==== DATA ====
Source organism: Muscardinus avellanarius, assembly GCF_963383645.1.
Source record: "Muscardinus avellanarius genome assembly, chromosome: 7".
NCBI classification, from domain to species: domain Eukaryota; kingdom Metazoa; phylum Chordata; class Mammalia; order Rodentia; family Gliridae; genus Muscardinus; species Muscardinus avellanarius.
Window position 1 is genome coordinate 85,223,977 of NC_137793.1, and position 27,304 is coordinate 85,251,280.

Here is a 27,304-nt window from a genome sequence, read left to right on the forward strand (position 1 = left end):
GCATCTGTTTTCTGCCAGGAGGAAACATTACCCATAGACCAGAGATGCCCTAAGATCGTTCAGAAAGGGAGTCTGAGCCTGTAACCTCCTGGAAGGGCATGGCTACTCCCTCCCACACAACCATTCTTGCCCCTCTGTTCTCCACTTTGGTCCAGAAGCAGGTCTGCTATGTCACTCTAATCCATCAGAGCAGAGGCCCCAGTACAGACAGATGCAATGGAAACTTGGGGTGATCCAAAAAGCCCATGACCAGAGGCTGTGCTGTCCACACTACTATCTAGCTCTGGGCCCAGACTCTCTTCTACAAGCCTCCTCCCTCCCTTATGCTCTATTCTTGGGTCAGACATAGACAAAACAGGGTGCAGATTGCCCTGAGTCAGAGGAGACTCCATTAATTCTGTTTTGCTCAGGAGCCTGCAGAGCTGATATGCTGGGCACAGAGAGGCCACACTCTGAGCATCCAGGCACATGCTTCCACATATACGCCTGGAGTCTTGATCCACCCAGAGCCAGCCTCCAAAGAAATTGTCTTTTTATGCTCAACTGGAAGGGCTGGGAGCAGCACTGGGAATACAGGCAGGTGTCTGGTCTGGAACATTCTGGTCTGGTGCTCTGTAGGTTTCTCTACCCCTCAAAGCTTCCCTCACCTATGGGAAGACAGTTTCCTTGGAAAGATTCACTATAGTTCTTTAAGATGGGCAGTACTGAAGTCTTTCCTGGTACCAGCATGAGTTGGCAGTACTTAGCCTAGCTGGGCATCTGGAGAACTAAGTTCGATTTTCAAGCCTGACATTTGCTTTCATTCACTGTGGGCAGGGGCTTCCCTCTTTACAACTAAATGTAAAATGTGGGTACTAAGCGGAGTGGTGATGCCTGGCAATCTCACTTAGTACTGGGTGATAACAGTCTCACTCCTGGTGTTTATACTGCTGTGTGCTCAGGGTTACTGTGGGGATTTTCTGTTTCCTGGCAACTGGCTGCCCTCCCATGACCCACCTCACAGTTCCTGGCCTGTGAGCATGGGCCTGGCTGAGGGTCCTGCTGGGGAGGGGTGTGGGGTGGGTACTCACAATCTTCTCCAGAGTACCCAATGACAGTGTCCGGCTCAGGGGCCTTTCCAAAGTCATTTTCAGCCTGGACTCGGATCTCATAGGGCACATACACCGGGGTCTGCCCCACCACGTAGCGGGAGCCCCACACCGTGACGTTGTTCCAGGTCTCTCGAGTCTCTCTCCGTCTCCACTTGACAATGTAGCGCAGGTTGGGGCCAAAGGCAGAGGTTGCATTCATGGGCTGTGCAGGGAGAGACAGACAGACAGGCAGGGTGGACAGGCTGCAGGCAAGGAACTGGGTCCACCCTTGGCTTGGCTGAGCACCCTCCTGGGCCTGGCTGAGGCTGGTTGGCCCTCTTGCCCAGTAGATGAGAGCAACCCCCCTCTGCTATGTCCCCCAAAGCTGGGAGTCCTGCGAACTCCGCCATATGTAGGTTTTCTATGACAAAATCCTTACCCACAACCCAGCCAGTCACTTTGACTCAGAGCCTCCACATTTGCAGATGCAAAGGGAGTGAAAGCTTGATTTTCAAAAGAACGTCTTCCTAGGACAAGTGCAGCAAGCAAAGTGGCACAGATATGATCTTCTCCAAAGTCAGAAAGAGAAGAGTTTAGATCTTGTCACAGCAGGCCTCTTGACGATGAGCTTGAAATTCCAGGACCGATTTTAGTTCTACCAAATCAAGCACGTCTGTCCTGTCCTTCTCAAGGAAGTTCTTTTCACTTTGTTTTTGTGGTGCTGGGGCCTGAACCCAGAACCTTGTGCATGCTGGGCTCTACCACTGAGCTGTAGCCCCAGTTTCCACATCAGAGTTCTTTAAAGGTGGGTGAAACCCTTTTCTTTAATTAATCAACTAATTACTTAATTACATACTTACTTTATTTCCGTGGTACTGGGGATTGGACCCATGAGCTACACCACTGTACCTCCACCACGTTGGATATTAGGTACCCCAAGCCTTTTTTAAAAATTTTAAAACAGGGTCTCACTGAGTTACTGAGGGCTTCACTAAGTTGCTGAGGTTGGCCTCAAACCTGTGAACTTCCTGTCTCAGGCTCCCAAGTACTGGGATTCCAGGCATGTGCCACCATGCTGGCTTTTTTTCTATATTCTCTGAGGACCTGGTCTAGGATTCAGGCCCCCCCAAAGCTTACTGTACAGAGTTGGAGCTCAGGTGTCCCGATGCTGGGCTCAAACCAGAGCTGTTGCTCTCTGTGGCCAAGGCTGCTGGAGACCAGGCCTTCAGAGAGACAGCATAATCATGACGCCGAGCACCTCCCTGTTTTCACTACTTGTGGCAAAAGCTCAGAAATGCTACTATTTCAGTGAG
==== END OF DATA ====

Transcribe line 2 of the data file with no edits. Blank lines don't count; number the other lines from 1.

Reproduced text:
Source record: "Muscardinus avellanarius genome assembly, chromosome: 7".